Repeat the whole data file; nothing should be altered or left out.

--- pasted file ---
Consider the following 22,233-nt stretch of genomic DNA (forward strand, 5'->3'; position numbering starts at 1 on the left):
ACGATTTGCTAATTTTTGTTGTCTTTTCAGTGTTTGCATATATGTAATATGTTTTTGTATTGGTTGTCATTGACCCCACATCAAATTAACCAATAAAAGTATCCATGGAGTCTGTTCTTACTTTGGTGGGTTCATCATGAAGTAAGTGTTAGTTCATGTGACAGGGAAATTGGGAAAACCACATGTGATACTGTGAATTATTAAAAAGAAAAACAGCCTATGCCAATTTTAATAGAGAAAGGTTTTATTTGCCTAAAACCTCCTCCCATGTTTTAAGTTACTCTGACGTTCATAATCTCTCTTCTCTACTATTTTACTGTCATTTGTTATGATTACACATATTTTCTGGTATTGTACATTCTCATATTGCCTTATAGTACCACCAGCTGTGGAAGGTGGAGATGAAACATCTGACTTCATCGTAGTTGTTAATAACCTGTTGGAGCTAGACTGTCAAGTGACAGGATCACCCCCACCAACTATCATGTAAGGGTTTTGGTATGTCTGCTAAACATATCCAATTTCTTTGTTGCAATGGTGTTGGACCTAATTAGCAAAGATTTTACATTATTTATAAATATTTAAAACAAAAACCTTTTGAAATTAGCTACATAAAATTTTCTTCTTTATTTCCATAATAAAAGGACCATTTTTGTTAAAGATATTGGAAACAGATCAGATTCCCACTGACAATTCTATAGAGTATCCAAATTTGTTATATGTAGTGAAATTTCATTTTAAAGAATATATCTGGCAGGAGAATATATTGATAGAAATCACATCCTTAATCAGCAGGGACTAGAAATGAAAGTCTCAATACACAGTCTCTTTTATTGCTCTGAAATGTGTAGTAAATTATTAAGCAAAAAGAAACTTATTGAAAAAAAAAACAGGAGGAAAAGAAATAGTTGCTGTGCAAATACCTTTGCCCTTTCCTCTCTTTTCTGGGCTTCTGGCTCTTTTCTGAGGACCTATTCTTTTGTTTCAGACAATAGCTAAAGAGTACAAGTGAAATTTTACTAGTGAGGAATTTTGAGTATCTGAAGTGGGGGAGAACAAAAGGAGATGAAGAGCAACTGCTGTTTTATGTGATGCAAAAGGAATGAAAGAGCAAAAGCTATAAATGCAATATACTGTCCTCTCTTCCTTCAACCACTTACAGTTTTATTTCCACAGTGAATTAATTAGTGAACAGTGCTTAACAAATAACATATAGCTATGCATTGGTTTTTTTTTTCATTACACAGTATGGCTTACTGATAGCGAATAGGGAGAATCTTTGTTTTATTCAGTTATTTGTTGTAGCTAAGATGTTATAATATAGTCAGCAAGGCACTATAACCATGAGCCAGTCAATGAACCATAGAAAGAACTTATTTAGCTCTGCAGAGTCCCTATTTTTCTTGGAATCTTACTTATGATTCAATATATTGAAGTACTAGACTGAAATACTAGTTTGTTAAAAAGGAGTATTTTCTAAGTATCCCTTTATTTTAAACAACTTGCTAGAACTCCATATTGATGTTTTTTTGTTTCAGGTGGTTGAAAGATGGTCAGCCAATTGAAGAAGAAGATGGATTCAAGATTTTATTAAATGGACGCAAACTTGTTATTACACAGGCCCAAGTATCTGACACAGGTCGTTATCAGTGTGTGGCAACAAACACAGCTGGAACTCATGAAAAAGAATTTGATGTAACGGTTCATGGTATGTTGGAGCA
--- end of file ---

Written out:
Consider the following 22,233-nt stretch of genomic DNA (forward strand, 5'->3'; position numbering starts at 1 on the left):
ACGATTTGCTAATTTTTGTTGTCTTTTCAGTGTTTGCATATATGTAATATGTTTTTGTATTGGTTGTCATTGACCCCACATCAAATTAACCAATAAAAGTATCCATGGAGTCTGTTCTTACTTTGGTGGGTTCATCATGAAGTAAGTGTTAGTTCATGTGACAGGGAAATTGGGAAAACCACATGTGATACTGTGAATTATTAAAAAGAAAAACAGCCTATGCCAATTTTAATAGAGAAAGGTTTTATTTGCCTAAAACCTCCTCCCATGTTTTAAGTTACTCTGACGTTCATAATCTCTCTTCTCTACTATTTTACTGTCATTTGTTATGATTACACATATTTTCTGGTATTGTACATTCTCATATTGCCTTATAGTACCACCAGCTGTGGAAGGTGGAGATGAAACATCTGACTTCATCGTAGTTGTTAATAACCTGTTGGAGCTAGACTGTCAAGTGACAGGATCACCCCCACCAACTATCATGTAAGGGTTTTGGTATGTCTGCTAAACATATCCAATTTCTTTGTTGCAATGGTGTTGGACCTAATTAGCAAAGATTTTACATTATTTATAAATATTTAAAACAAAAACCTTTTGAAATTAGCTACATAAAATTTTCTTCTTTATTTCCATAATAAAAGGACCATTTTTGTTAAAGATATTGGAAACAGATCAGATTCCCACTGACAATTCTATAGAGTATCCAAATTTGTTATATGTAGTGAAATTTCATTTTAAAGAATATATCTGGCAGGAGAATATATTGATAGAAATCACATCCTTAATCAGCAGGGACTAGAAATGAAAGTCTCAATACACAGTCTCTTTTATTGCTCTGAAATGTGTAGTAAATTATTAAGCAAAAAGAAACTTATTGAAAAAAAAAACAGGAGGAAAAGAAATAGTTGCTGTGCAAATACCTTTGCCCTTTCCTCTCTTTTCTGGGCTTCTGGCTCTTTTCTGAGGACCTATTCTTTTGTTTCAGACAATAGCTAAAGAGTACAAGTGAAATTTTACTAGTGAGGAATTTTGAGTATCTGAAGTGGGGGAGAACAAAAGGAGATGAAGAGCAACTGCTGTTTTATGTGATGCAAAAGGAATGAAAGAGCAAAAGCTATAAATGCAATATACTGTCCTCTCTTCCTTCAACCACTTACAGTTTTATTTCCACAGTGAATTAATTAGTGAACAGTGCTTAACAAATAACATATAGCTATGCATTGGTTTTTTTTTTCATTACACAGTATGGCTTACTGATAGCGAATAGGGAGAATCTTTGTTTTATTCAGTTATTTGTTGTAGCTAAGATGTTATAATATAGTCAGCAAGGCACTATAACCATGAGCCAGTCAATGAACCATAGAAAGAACTTATTTAGCTCTGCAGAGTCCCTATTTTTCTTGGAATCTTACTTATGATTCAATATATTGAAGTACTAGACTGAAATACTAGTTTGTTAAAAAGGAGTATTTTCTAAGTATCCCTTTATTTTAAACAACTTGCTAGAACTCCATATTGATGTTTTTTTGTTTCAGGTGGTTGAAAGATGGTCAGCCAATTGAAGAAGAAGATGGATTCAAGATTTTATTAAATGGACGCAAACTTGTTATTACACAGGCCCAAGTATCTGACACAGGTCGTTATCAGTGTGTGGCAACAAACACAGCTGGAACTCATGAAAAAGAATTTGATGTAACGGTTCATGGTATGTTGGAGCA